TMC is an independent, primarily volunteer organization that relies on ad revenue to cover its operating costs. Please consider whitelisting TMC on your ad blocker or making a Paypal contribution here: paypal.me/SupportTMC

Large Prismatic cells and small cylindrical cells in BEVs

Discussion in 'Battery Discussion' started by Olle, Dec 11, 2015.

  1. Olle

    Olle Member

    Joined:
    Jul 17, 2013
    Messages:
    333
    Location:
    Orlando, FL
  2. Johan

    Johan Took a TSLA bear test. Came back negative.

    Joined:
    Feb 9, 2012
    Messages:
    6,890
    Location:
    Drammen, Norway
    To bring this to a more general level the question is really "Given the same underlying facts and data, how can different individuals/organizations reach vastly different conclusions?".

    The answer of course is that what may at first seem objective is, in the end, strongly influenced by subjective biases. In this case I'm guessing (like in most other situations in life) the most important biases are:

    1) Confirmation bias (a tendency to interpret known and new information in a way that confirms the choices one has already made, or is about to make)

    2) Expectation bias (or experimenter's bias) (a tendency to find what you think you're looking for when doing experiments or studying for example the benefits of your own battery design v.s. someone else's)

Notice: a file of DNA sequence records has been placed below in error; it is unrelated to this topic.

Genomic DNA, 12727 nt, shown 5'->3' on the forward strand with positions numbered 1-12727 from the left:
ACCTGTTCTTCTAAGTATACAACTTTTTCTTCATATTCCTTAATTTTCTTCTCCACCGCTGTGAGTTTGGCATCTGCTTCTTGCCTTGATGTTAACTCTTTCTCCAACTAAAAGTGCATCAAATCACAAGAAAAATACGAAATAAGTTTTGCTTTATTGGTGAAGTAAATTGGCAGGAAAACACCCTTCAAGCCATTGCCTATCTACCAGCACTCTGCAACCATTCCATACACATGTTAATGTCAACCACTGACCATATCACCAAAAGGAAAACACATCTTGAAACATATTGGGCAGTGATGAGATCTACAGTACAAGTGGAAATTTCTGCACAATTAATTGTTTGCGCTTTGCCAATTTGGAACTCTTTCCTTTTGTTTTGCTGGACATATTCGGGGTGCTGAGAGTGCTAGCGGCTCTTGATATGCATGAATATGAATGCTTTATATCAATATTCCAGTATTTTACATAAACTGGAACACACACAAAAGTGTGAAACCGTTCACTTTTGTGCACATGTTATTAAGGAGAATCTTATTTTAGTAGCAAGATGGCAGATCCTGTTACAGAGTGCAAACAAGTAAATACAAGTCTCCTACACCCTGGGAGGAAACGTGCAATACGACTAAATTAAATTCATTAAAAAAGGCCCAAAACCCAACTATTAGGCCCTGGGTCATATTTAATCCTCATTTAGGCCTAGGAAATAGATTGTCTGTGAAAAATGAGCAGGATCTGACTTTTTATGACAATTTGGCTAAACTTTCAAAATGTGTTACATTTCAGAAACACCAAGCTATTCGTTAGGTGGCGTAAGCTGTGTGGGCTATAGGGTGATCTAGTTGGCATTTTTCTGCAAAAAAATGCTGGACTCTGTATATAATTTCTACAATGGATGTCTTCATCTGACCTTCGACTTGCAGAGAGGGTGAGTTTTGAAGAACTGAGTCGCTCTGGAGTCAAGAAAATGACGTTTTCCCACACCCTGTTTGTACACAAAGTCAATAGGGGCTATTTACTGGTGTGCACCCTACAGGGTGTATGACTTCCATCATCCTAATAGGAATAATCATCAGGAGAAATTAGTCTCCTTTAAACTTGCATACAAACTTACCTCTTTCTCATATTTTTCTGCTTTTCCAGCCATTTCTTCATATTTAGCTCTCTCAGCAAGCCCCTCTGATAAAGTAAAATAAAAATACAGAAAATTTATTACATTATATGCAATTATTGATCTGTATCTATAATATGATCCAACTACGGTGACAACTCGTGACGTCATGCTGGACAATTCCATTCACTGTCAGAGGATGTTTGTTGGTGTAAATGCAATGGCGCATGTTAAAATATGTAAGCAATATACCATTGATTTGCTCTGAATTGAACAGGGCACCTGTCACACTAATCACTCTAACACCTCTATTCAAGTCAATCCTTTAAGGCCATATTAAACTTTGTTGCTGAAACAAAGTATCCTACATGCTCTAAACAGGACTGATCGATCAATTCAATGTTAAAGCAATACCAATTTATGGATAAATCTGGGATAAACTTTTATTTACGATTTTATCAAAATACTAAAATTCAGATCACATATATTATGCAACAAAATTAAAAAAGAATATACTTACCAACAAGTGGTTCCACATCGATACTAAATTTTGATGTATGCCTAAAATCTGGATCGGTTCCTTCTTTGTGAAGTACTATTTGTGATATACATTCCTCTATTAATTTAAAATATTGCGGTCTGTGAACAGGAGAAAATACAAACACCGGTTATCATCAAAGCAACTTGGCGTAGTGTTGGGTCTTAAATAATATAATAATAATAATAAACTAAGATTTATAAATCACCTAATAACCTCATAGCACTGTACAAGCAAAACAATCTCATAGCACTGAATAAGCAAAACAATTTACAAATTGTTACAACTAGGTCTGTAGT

3) Less/few is better than more bias (people generally, including engineers, will often have a tendency to view a design being "simple" in that there are fewer individual pieces/units or in this case battery cells as inherently better than one with many pieces, in this case cells, regardsless of the fact that in reality it's all one big battery only with a different ratio of surface area, electrolyte, anode and cathode and number of fuse points)

    4) Post purchase/post investment bias (a sort of committment and confirmation bias, once the investment decision has been made you will tend to favor a view that confirms that you indeed made the right investment choice)